"M" was born in a small town in Western Australia's wheat belt. Around those parts, lads like M were called "Keller fellers". They were wildly applauded when they performed for the local football team but they knew about certain lines that they could not cross. An outsider could not see those invisible fences, but to the locals, white and black alike, they may as well have been painted in fluoro paint.
Even in the 1980s, "Abos" were still not allowed into some town swimming pools in those parts. But this story is about something that happened on January 26, 2008 ("Australia Day"). It is not set in a "backward" outback town but in a seaside resort increasingly overloaded with marinas and luxury canal developments to cater to the holidays of those enriched by the mining boom.
There were Australian flags flying on many houses, cars and even some bicycles. They were giving them out for free with every case of beer purchased at the local liquor drive-through.
M and his son were holidaying with the non-Aboriginal in-laws in a little old-fashioned beach-side bungalow, squatting out of place amid the advancing tide of beach McMansions. M went for a walk with his 13-year-old son, carefully picking his route to avoid those places where a feller like him would be stopped and asked what he was doing there. Those invisible fences were still up — even though it was 2008.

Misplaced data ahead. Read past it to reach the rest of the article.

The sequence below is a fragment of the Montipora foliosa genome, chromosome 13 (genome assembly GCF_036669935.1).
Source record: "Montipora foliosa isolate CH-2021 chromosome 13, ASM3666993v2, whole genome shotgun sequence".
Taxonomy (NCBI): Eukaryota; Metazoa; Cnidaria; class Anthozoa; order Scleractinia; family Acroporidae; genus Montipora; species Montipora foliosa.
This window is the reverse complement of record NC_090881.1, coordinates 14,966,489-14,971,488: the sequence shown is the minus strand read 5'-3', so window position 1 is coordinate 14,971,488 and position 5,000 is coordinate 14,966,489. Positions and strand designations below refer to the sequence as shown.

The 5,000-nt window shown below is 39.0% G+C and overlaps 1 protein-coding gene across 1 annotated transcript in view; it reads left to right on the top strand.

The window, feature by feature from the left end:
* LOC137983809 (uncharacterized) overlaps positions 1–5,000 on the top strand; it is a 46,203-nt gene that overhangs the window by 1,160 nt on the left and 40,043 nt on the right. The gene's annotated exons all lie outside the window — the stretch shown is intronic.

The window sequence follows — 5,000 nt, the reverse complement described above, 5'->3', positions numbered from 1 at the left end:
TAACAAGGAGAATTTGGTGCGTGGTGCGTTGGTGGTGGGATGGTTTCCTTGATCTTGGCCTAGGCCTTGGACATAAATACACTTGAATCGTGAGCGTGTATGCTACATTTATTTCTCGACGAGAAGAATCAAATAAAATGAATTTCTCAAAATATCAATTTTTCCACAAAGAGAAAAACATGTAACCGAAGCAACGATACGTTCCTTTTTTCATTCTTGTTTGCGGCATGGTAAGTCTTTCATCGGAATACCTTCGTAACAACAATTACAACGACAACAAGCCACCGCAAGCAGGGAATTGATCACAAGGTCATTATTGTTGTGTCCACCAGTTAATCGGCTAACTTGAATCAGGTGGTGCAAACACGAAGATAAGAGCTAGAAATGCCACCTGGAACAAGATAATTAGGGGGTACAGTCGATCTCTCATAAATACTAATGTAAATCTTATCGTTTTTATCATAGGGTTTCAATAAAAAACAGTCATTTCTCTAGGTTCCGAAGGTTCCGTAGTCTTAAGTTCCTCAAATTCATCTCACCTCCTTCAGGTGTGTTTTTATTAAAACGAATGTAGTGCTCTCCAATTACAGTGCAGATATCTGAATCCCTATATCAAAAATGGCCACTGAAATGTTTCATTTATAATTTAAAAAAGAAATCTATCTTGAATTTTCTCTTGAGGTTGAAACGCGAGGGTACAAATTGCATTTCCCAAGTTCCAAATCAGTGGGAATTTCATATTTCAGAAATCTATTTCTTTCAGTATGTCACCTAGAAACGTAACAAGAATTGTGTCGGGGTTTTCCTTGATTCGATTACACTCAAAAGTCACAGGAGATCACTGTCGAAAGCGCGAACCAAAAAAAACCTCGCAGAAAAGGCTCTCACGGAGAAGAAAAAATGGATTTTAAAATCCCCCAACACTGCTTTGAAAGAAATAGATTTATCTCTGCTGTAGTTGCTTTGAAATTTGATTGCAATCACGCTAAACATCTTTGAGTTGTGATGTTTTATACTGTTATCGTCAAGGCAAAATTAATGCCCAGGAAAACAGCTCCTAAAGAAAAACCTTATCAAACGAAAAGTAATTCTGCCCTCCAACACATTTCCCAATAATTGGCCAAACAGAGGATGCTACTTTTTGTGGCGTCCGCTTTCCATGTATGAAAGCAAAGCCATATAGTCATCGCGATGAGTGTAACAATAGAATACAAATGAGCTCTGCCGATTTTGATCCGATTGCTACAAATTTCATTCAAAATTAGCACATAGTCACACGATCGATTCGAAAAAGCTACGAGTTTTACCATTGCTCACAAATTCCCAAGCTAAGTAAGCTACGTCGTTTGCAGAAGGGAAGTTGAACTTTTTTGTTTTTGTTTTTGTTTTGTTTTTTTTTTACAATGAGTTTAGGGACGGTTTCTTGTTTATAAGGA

One of M's sisters-in-law was ropeable: "You have much right as anyone to walk through Paradiso [name of development only slightly fictionalised]". But M knew this, he just didn't want the hassle of being presumed to be a drunk, a drug addict, a petrol sniffer, a thief, a dole-bludger or a child abuser — just because of his skin colour, the shape of his nose and brow.
Teetotaller M is hassled often enough by cops when he's riding his bicycle to start work at 3am cleaning the streets of the capital city a little to the north of this holiday town. Suddenly those Aussie flags everywhere felt even more oppressive and intimidating.
I thought of M and his children and the invisible fences as I interviewed Natasha, a young Aboriginal activist from WA, who came to Canberra to march on Parliament House on the eve of the great parliamentary apology to the Stolen Generations. "This is only the start of a much bigger process that needs to happen", she summed up succinctly.
At Green Left Weekly, we too savoured the historic moment that was the official parliamentary apology for the Stolen Generations. But ours is a project committed to that "much bigger process that needs to happen".
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